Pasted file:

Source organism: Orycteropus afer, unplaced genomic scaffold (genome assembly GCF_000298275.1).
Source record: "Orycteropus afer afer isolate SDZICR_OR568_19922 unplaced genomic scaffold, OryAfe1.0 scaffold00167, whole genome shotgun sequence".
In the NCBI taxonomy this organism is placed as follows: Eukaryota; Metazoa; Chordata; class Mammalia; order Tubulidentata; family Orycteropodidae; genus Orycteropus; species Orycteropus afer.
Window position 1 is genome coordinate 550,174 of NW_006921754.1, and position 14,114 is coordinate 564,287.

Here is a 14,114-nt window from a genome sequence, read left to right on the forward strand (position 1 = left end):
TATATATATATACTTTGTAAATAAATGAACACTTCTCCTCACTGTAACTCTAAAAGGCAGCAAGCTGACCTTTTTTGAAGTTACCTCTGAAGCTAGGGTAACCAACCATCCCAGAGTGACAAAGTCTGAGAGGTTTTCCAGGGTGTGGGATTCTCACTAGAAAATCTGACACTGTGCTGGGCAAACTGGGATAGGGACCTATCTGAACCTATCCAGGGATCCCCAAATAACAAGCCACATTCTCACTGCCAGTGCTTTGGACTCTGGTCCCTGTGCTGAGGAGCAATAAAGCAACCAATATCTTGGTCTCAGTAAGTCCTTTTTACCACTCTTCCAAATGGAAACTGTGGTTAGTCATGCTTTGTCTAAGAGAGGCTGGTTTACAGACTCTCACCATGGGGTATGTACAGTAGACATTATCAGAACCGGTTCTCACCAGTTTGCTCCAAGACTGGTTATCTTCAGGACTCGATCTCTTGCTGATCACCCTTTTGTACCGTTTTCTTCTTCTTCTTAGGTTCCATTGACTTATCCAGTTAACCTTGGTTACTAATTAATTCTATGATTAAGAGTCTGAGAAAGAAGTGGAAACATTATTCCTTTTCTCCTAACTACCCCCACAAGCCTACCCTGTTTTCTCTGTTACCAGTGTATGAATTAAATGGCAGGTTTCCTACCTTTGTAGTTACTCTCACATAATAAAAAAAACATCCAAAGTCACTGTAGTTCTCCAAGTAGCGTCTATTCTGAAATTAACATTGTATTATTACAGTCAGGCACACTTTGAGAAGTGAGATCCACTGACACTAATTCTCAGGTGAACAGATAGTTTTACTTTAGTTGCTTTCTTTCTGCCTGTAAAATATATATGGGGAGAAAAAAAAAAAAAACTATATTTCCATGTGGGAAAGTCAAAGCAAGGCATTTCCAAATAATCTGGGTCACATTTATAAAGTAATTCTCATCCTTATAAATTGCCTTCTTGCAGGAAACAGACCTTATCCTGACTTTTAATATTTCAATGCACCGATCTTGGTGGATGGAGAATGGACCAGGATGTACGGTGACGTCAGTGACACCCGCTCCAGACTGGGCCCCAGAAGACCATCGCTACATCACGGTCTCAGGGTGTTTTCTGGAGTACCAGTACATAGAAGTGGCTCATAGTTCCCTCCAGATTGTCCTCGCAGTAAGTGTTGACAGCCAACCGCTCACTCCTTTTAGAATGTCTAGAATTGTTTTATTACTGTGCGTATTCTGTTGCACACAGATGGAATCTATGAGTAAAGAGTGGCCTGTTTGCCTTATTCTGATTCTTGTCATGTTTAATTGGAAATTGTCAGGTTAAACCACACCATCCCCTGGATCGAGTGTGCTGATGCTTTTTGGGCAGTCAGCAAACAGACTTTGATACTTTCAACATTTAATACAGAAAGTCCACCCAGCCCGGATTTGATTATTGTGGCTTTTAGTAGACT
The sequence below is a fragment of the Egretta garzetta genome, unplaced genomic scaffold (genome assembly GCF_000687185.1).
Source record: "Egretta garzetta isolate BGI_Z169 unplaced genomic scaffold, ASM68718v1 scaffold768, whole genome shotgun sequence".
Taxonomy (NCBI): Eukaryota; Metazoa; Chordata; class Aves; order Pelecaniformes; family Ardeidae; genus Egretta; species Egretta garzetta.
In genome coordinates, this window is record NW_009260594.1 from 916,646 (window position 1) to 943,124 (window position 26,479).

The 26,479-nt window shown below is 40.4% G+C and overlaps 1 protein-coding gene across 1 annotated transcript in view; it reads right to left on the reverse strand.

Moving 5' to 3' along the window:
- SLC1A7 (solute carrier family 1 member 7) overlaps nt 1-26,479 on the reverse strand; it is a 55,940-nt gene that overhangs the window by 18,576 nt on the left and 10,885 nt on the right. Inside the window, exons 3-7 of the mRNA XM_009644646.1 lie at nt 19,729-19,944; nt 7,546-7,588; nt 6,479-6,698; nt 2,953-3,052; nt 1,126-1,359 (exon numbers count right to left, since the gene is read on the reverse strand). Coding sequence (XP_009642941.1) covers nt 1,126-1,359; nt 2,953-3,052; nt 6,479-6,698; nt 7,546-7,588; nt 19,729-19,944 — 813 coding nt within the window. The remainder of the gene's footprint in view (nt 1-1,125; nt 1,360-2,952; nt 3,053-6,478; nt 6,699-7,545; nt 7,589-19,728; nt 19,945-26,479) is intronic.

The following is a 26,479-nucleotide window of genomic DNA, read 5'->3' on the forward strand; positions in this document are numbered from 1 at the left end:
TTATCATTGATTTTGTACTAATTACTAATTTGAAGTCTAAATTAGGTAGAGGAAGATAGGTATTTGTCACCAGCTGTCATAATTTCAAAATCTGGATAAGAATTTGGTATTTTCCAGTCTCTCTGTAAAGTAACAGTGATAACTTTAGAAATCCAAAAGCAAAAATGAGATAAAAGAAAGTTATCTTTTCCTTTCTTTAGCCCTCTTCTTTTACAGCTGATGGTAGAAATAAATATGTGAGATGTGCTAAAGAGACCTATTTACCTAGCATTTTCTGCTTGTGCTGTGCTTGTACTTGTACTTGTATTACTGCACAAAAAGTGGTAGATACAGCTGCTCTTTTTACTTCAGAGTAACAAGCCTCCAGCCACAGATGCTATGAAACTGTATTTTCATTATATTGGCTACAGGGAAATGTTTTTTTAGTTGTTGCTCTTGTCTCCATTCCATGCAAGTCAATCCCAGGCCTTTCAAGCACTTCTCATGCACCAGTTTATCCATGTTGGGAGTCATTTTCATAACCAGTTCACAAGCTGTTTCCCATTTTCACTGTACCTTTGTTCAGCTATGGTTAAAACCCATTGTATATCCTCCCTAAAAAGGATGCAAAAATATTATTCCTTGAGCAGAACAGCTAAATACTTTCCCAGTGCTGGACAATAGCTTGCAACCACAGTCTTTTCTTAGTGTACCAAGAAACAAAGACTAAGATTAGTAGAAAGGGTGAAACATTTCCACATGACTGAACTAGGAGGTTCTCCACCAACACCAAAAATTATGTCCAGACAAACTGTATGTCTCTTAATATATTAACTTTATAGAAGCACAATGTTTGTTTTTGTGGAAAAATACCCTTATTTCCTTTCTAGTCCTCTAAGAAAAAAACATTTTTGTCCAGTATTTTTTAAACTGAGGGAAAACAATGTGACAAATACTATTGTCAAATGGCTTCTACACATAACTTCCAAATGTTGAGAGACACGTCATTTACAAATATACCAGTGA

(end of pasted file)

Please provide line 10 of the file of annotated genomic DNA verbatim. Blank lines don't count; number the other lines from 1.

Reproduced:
In genome coordinates, this window is record NW_009260594.1 from 916,646 (window position 1) to 943,124 (window position 26,479).